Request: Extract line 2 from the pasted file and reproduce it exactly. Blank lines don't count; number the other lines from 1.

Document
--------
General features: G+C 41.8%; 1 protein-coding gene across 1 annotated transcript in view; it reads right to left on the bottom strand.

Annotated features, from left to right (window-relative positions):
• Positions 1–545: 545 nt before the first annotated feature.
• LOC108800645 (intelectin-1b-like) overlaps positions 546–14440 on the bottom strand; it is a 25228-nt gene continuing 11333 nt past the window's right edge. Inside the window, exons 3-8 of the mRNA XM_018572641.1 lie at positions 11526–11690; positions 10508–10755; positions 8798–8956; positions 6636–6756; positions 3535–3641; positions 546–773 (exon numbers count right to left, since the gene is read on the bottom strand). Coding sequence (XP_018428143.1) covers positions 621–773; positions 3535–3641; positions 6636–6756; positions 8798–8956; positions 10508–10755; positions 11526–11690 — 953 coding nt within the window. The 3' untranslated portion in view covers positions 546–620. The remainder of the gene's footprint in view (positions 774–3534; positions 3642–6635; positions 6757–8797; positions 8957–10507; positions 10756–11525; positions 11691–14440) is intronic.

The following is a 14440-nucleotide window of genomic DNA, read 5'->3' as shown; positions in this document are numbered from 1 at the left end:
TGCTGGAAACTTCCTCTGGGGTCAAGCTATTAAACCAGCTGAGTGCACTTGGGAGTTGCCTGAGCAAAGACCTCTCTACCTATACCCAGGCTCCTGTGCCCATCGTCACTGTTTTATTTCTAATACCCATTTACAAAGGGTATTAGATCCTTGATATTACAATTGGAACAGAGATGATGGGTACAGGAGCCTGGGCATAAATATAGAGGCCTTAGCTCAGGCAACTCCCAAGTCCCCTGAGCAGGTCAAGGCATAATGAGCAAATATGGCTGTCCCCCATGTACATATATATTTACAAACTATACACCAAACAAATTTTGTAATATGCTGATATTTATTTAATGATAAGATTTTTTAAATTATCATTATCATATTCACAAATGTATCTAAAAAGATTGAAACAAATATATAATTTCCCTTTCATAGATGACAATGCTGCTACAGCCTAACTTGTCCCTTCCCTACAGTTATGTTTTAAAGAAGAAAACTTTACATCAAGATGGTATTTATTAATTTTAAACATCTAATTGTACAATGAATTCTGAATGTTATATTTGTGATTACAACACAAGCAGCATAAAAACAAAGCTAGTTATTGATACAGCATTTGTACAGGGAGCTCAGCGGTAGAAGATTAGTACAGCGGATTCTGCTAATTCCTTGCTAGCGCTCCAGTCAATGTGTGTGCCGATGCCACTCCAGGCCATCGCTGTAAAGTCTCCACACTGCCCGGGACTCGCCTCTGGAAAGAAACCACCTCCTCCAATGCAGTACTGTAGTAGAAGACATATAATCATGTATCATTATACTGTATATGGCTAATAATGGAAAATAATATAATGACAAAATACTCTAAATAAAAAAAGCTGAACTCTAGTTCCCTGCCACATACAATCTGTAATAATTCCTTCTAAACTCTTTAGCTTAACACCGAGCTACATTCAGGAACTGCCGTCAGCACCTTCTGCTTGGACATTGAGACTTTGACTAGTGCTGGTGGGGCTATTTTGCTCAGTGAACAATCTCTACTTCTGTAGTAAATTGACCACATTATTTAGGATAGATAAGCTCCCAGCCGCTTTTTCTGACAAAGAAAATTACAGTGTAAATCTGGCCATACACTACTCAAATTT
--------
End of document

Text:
Annotated features, from left to right (window-relative positions):